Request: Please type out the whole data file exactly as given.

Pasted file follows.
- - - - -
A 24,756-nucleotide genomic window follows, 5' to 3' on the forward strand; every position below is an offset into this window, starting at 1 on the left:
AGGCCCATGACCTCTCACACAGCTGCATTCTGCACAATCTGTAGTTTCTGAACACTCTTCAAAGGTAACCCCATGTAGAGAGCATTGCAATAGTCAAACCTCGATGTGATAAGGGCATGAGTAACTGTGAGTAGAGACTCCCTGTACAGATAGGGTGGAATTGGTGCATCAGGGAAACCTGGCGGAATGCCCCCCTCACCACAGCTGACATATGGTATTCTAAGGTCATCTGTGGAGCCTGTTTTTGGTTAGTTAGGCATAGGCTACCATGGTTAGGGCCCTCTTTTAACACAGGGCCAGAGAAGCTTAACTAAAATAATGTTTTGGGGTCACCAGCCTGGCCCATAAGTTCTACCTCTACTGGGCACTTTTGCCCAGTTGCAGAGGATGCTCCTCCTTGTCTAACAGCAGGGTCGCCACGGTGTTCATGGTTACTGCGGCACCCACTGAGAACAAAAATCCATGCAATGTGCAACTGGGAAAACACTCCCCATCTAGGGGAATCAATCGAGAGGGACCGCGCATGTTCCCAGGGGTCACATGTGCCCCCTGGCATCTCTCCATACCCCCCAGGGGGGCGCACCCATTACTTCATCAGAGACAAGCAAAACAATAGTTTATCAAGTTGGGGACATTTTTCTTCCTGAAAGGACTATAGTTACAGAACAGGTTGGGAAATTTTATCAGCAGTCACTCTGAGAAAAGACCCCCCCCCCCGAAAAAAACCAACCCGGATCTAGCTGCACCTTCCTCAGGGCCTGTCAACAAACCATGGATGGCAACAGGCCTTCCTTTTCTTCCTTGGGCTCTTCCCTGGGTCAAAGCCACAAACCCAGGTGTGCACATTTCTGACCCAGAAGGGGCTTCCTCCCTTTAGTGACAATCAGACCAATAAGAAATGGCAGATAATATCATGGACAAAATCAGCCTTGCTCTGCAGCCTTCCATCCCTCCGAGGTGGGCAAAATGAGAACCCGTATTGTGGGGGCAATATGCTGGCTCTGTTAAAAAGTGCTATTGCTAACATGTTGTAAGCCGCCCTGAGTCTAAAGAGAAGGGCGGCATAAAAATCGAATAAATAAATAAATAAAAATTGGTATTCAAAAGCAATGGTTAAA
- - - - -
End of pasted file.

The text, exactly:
A 24,756-nucleotide genomic window follows, 5' to 3' on the forward strand; every position below is an offset into this window, starting at 1 on the left:
AGGCCCATGACCTCTCACACAGCTGCATTCTGCACAATCTGTAGTTTCTGAACACTCTTCAAAGGTAACCCCATGTAGAGAGCATTGCAATAGTCAAACCTCGATGTGATAAGGGCATGAGTAACTGTGAGTAGAGACTCCCTGTACAGATAGGGTGGAATTGGTGCATCAGGGAAACCTGGCGGAATGCCCCCCTCACCACAGCTGACATATGGTATTCTAAGGTCATCTGTGGAGCCTGTTTTTGGTTAGTTAGGCATAGGCTACCATGGTTAGGGCCCTCTTTTAACACAGGGCCAGAGAAGCTTAACTAAAATAATGTTTTGGGGTCACCAGCCTGGCCCATAAGTTCTACCTCTACTGGGCACTTTTGCCCAGTTGCAGAGGATGCTCCTCCTTGTCTAACAGCAGGGTCGCCACGGTGTTCATGGTTACTGCGGCACCCACTGAGAACAAAAATCCATGCAATGTGCAACTGGGAAAACACTCCCCATCTAGGGGAATCAATCGAGAGGGACCGCGCATGTTCCCAGGGGTCACATGTGCCCCCTGGCATCTCTCCATACCCCCCAGGGGGGCGCACCCATTACTTCATCAGAGACAAGCAAAACAATAGTTTATCAAGTTGGGGACATTTTTCTTCCTGAAAGGACTATAGTTACAGAACAGGTTGGGAAATTTTATCAGCAGTCACTCTGAGAAAAGACCCCCCCCCCCGAAAAAAACCAACCCGGATCTAGCTGCACCTTCCTCAGGGCCTGTCAACAAACCATGGATGGCAACAGGCCTTCCTTTTCTTCCTTGGGCTCTTCCCTGGGTCAAAGCCACAAACCCAGGTGTGCACATTTCTGACCCAGAAGGGGCTTCCTCCCTTTAGTGACAATCAGACCAATAAGAAATGGCAGATAATATCATGGACAAAATCAGCCTTGCTCTGCAGCCTTCCATCCCTCCGAGGTGGGCAAAATGAGAACCCGTATTGTGGGGGCAATATGCTGGCTCTGTTAAAAAGTGCTATTGCTAACATGTTGTAAGCCGCCCTGAGTCTAAAGAGAAGGGCGGCATAAAAATCGAATAAATAAATAAATAAAAATTGGTATTCAAAAGCAATGGTTAAA